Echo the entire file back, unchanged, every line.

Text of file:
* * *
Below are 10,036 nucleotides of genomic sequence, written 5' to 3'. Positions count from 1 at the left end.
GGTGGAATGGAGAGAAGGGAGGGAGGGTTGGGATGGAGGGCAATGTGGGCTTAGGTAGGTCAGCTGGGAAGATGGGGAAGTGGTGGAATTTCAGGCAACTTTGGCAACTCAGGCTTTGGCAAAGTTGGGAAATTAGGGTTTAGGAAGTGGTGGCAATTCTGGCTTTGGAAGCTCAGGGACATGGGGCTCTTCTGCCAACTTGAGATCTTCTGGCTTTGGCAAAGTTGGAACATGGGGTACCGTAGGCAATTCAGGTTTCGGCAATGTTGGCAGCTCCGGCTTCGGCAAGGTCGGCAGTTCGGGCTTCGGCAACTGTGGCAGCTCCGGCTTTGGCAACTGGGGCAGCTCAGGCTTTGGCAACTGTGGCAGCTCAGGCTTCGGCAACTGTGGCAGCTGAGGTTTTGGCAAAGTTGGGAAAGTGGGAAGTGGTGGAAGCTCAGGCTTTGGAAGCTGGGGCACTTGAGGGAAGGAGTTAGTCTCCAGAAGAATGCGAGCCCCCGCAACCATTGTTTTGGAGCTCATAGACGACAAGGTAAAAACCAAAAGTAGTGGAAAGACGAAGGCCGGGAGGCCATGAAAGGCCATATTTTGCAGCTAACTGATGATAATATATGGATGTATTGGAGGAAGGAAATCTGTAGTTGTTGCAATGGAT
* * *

Below are 10,036 nucleotides of genomic sequence, written 5' to 3'. Positions count from 1 at the left end.
GGTGGAATGGAGAGAAGGGAGGGAGGGTTGGGATGGAGGGCAATGTGGGCTTAGGTAGGTCAGCTGGGAAGATGGGGAAGTGGTGGAATTTCAGGCAACTTTGGCAACTCAGGCTTTGGCAAAGTTGGGAAATTAGGGTTTAGGAAGTGGTGGCAATTCTGGCTTTGGAAGCTCAGGGACATGGGGCTCTTCTGCCAACTTGAGATCTTCTGGCTTTGGCAAAGTTGGAACATGGGGTACCGTAGGCAATTCAGGTTTCGGCAATGTTGGCAGCTCCGGCTTCGGCAAGGTCGGCAGTTCGGGCTTCGGCAACTGTGGCAGCTCCGGCTTTGGCAACTGGGGCAGCTCAGGCTTTGGCAACTGTGGCAGCTCAGGCTTCGGCAACTGTGGCAGCTGAGGTTTTGGCAAAGTTGGGAAAGTGGGAAGTGGTGGAAGCTCAGGCTTTGGAAGCTGGGGCACTTGAGGGAAGGAGTTAGTCTCCAGAAGAATGCGAGCCCCCGCAACCATTGTTTTGGAGCTCATAGACGACAAGGTAAAAACCAAAAGTAGTGGAAAGACGAAGGCCGGGAGGCCATGAAAGGCCATATTTTGCAGCTAACTGATGATAATATATGGATGTATTGGAGGAAGGAAATCTGTAGTTGTTGCAATGGAT